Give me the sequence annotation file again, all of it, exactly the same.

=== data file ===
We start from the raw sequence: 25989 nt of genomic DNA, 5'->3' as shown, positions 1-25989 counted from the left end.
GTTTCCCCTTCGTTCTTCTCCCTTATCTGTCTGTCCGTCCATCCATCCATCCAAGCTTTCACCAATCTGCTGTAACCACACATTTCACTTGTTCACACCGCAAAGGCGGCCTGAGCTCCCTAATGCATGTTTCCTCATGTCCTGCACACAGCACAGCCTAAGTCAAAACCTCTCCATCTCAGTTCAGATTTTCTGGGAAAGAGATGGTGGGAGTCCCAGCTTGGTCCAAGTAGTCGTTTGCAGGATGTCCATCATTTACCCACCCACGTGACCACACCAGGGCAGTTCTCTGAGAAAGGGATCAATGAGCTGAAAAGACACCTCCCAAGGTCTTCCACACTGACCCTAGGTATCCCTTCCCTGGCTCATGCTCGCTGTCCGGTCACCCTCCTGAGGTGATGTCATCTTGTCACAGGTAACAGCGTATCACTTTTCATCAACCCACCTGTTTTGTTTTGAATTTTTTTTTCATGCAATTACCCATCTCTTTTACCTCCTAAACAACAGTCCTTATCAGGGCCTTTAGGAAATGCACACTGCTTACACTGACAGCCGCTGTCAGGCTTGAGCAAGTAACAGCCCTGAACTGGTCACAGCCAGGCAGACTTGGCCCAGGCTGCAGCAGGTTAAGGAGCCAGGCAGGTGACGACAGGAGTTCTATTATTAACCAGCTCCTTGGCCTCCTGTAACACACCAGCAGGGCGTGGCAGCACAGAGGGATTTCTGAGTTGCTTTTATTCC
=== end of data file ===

We start from the raw sequence: 25989 nt of genomic DNA, 5'->3' as shown, positions 1-25989 counted from the left end.
GTTTCCCCTTCGTTCTTCTCCCTTATCTGTCTGTCCGTCCATCCATCCATCCAAGCTTTCACCAATCTGCTGTAACCACACATTTCACTTGTTCACACCGCAAAGGCGGCCTGAGCTCCCTAATGCATGTTTCCTCATGTCCTGCACACAGCACAGCCTAAGTCAAAACCTCTCCATCTCAGTTCAGATTTTCTGGGAAAGAGATGGTGGGAGTCCCAGCTTGGTCCAAGTAGTCGTTTGCAGGATGTCCATCATTTACCCACCCACGTGACCACACCAGGGCAGTTCTCTGAGAAAGGGATCAATGAGCTGAAAAGACACCTCCCAAGGTCTTCCACACTGACCCTAGGTATCCCTTCCCTGGCTCATGCTCGCTGTCCGGTCACCCTCCTGAGGTGATGTCATCTTGTCACAGGTAACAGCGTATCACTTTTCATCAACCCACCTGTTTTGTTTTGAATTTTTTTTTCATGCAATTACCCATCTCTTTTACCTCCTAAACAACAGTCCTTATCAGGGCCTTTAGGAAATGCACACTGCTTACACTGACAGCCGCTGTCAGGCTTGAGCAAGTAACAGCCCTGAACTGGTCACAGCCAGGCAGACTTGGCCCAGGCTGCAGCAGGTTAAGGAGCCAGGCAGGTGACGACAGGAGTTCTATTATTAACCAGCTCCTTGGCCTCCTGTAACACACCAGCAGGGCGTGGCAGCACAGAGGGATTTCTGAGTTGCTTTTATTCC